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Writer: Tim Seeley / Artist: Minkyu Jung / DC Comics

As the Blockbuster arc continues, we learn that the dude we thought was Mark was actually Roland, Mark’s brother that always manipulated his brother’s ability. Now that Roland has enhanced the Blockbuster formula to keep his wits about him while increasing his super strength, he’s much more formidable as an adversary. Or ally. Roland comes to Nightwing with a proposal to help Mark and his proximity to Tiger Shark but messing with Shark’s business. Of course, there is the question of if Roland is trustworthy or not, but Nightwing has a lot of other things on his mind. Between another great interaction with Detective Svoboda (who is definitely not Nightwing’s Commissioner Gordon) and a damn sure uncomfortable conversation with Shawn regarding their pregnancy scare, it’s fair to say that Grayson is pretty distracted this issue. Which makes for a good story as we see a range of emotions from Grayson and how he interacts with the world, realizing one strategy doesn’t work for all of them. It also sets up a realistic reason for why he keeps getting into shit he should see coming.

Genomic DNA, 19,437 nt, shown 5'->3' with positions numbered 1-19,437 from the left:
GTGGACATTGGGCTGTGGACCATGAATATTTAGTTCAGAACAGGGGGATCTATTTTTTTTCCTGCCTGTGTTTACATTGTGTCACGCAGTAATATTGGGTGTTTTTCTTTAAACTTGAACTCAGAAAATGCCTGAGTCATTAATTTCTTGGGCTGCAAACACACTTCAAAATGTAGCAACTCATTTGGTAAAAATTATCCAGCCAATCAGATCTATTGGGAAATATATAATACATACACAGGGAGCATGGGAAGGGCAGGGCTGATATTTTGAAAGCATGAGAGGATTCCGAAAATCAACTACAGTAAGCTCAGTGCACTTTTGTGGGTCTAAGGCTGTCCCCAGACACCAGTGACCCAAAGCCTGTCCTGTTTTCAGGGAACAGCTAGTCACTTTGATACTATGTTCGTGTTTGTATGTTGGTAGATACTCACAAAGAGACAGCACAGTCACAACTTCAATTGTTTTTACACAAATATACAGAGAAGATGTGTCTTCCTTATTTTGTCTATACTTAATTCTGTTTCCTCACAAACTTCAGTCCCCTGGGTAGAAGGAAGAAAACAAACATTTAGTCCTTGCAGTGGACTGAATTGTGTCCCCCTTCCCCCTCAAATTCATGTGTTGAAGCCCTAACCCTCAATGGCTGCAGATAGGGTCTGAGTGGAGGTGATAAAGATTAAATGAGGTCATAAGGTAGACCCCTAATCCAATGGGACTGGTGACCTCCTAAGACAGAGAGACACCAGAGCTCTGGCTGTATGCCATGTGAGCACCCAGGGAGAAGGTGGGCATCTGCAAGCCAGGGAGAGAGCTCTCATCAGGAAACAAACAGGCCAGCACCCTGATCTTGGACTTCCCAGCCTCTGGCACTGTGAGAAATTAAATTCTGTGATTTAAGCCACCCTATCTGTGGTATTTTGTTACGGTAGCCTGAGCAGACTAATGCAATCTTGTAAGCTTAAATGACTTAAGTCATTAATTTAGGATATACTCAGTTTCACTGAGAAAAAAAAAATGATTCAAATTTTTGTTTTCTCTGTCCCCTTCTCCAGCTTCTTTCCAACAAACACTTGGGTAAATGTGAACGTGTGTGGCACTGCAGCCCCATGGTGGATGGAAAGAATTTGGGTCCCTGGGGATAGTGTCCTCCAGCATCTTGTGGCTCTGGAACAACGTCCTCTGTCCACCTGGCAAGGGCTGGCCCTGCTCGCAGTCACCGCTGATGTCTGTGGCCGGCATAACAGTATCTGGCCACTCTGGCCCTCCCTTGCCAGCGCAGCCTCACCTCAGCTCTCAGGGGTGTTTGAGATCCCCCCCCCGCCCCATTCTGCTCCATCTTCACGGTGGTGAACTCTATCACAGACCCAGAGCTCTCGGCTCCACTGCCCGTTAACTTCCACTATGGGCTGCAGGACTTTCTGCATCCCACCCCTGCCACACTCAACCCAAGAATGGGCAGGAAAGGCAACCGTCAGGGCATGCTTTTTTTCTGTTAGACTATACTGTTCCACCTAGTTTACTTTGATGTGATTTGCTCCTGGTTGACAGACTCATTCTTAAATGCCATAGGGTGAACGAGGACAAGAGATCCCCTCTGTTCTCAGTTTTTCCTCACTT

There’s a remarkable amount of balance in this issue too. The conversation with Shawn is heavier, the conversation with Svoboda surprising, but there’s a good mix of humor too, especially during the fight scenes. Seeley, with the previous work on the Grayson book and through 20+ issues of this one has really nailed Grayson in a way that seems more comfortable than many authors before him.

Jung is on hand with the art this issue and I really like the fit with the character and story. The pencils feel softer and nurtured, which work with the concept of Nightwing. Also, Chris Sotomayer does a great on colors that really make a few scenes pop in vibrancy, even when not much action is happening.


Nightwing has had some good arcs thus far, but Blockbuster seems to be a good one, especially with the twists and turns. It does what works best for Nightwing, dropping him into a lot of trouble and watching him trapeze himself out.

8.9 Failed Conversations out of 10

Reading Nightwing? Find BNP’s other reviews of the series here.

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  • William is the Editor-In-Chief, leader of the Black Knights and father of the Avatar. With Korra's attitude, not the other one.

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